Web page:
Whats the difference between a cultivar and a species?

Page 2 of 2  
From the type of replies you have gotten, it is clear that most have a rather distorted or incorrect view of what a cultivar actually represents.
A cultivar is a plant selected for its horticultural or agricultural merit and is a plant that is given a fancy name instead of a botanical ranking. It differs from a botanical species (or any other botanical ranking) by not being at all representative of a wild population of plants and is often atypical in some way of the the usual range of variation found in a particular plant. It can be derived from a mutation grown from seed, a hybrid or even selected from plants growing in the wild. They do not need to be man made crosses.
Many cultivars are propagated vegetatively from division or grafting because most do not breed true from seed. The mode of propagation does not determine what is a cultivar, however.
Cultivars are not produced from grafting. You are confusing them with chimeras. Many chimeras are grown as cultivars, however.
For a more info on cultivars and their naming, see the following:
http://www.ishs.org/sci/icraname.htm

Add pictures here
<% if( /^image/.test(type) ){ %>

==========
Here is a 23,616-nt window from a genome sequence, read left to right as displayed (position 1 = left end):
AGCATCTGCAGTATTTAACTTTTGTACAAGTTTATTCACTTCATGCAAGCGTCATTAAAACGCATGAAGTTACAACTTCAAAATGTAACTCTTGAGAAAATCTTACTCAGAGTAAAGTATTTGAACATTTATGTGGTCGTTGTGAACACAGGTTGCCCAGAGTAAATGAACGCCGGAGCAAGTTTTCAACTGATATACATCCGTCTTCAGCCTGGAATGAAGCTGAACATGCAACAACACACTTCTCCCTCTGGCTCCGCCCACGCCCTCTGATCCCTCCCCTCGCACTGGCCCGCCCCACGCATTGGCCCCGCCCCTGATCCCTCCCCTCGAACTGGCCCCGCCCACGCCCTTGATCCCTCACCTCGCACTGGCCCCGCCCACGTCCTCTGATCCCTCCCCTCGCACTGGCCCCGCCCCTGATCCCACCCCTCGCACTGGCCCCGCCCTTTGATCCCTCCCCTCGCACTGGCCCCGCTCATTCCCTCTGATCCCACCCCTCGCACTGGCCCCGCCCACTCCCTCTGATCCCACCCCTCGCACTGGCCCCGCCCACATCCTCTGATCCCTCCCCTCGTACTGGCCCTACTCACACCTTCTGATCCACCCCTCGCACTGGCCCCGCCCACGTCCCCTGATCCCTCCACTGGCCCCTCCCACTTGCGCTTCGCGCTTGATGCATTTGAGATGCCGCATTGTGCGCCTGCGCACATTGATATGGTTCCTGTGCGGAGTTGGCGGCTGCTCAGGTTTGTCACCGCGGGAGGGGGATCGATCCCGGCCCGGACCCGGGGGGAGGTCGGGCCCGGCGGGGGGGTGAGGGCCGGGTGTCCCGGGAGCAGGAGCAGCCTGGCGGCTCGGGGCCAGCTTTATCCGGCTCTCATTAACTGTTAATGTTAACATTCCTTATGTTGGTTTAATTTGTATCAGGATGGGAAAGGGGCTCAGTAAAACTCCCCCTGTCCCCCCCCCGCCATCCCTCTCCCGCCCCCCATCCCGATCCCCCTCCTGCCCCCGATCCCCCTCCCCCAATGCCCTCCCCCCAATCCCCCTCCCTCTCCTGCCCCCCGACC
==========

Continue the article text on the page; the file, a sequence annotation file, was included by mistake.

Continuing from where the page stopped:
<% } %>
<%-name%>
Add image file
Upload
Peter, The above answers are all correct, in their own way, but many are so academic that if you are any the wiser then you did not really need to ask the question!! More simply [I hope]~~ Take an apple such as Golden Delicious which is, as are all apples, of the species 'sylvestris' ie, Malus sylvestris. The Golden Delicious is thus a cultivar/ variety of apples and can only be propagated by grafting or budding to retain the genetical makeup. Sow the seeds from the apple and all the seedlings will differ but will still be M. sylvestris~~but not Golden Delicious. With luck [similar to winning the lottery] one of these might be worth propagating [asexually] and would then be a new cultivar which you could name!! I hope this helped. As a matter of interest [or not] the above apple, grown locally, is well named other than it is neither golden nor delicious!! I have however seen it growing in other climates where it well lived up to its name. Two organisms are of the same species if they can sexually produce offspring which are themselves capable of similar reproduction. Every sexually produced offspring will differ to some extent [as do people] but will be of the same species. To confuse the issue~ 'identical twins' are produced asexually!! Best Wishes.

Add pictures here
<% if( /^image/.test(type) ){ %>
<% } %>
<%-name%>
Add image file
Upload

Related Threads

HomeOwnersHub.com is a website for homeowners and building and maintenance pros. It is not affiliated with any of the manufacturers or service providers discussed here. All logos and trade names are the property of their respective owners.